Now, make no mistake about Mir-Hossein Mousavi, he's not simply waiting to be the west's new best friend. However he holds the greatest promise, if he can actually implement his policies, to changing Iran's course and dramatically improving relations with the U.S. and other nations. I particularly like his stance on the allowance of privately owned television and the free flow of information to the people, woman's rights, and abolishing the Moral Police. But we just need to keep in mind this guy also has history in terms of his participation in the rule of Iran after the 1979 Revolution and during the Iran-Iraq war as well as with Lebanon's Hezbollah party.
    Mousavi is not a radical or a reformist. Mousavi is a politician. He has made promises that I can guarantee that he is not willing to keep, from a lot of the liberal reform promises to his promotion of freedom and democracy in general. Mousavi is first and foremost in the pocket of the Ayatollah and the religious leaders of the country. This must be kept in mind; it is for this reason that his reform promises will not be carried out if he actually does become president.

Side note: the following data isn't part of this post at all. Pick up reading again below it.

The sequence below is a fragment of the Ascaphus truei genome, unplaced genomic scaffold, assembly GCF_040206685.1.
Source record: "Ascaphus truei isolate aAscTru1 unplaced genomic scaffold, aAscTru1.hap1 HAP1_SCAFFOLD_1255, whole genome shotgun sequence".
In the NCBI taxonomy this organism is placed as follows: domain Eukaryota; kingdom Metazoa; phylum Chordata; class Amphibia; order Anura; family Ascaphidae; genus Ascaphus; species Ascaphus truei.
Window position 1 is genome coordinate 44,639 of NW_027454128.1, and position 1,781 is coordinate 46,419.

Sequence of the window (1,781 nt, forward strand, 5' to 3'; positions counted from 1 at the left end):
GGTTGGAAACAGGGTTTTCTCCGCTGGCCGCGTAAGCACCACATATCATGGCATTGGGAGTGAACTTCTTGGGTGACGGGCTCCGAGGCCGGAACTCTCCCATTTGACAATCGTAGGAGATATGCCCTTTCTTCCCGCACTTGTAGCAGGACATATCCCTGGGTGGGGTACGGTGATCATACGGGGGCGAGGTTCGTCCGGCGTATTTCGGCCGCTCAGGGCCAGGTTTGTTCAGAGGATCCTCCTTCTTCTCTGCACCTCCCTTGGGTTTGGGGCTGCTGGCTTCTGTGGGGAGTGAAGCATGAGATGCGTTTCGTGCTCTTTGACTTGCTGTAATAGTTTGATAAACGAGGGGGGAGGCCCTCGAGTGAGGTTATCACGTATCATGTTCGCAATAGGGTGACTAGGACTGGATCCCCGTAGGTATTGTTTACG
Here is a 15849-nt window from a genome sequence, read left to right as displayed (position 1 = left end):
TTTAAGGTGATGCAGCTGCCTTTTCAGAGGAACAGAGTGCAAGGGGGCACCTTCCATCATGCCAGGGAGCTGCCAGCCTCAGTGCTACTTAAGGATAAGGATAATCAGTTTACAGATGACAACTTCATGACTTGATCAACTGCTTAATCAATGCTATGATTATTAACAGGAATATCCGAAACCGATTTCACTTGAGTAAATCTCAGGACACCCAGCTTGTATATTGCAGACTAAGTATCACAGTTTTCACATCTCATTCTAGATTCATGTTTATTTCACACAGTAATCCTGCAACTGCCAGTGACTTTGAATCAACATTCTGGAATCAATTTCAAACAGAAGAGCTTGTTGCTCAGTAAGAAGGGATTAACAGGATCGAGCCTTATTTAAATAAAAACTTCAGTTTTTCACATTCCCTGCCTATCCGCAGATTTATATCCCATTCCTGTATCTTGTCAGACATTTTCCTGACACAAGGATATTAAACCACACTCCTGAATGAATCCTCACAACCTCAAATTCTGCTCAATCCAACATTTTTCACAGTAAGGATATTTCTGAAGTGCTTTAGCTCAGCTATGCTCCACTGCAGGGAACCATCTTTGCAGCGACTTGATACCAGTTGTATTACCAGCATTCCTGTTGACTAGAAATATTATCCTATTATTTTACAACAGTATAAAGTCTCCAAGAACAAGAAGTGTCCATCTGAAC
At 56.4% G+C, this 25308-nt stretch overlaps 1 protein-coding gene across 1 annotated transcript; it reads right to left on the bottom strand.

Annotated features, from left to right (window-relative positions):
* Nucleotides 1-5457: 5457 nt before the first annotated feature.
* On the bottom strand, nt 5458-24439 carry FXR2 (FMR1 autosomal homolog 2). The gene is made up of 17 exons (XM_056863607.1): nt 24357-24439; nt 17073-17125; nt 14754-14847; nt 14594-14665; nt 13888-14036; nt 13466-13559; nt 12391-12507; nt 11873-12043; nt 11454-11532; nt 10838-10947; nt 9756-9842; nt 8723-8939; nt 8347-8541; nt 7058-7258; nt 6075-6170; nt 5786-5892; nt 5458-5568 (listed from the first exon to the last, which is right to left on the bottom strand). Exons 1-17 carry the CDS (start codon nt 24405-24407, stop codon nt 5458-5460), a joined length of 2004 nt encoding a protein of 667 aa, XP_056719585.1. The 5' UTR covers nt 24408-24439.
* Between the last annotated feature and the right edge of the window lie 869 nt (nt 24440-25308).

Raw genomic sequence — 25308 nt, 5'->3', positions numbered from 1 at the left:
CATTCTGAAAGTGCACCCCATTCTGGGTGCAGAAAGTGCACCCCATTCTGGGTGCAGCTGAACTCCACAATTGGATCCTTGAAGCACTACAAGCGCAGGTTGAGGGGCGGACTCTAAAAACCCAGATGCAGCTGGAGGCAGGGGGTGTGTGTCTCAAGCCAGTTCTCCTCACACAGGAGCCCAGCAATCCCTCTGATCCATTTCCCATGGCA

It should also be kept in mind that initially Mousavi came out on the side of the religious leadership and against the demonstrators, initially telling them not to demonstrate. Once he saw the power of the demonstrations and the determination of the Iranian people to demonstrate in defiance of the ban, he shifted his position to supporting peaceful demonstrations. He has now moved so far away from the position of the religious leadership as to demand a new election.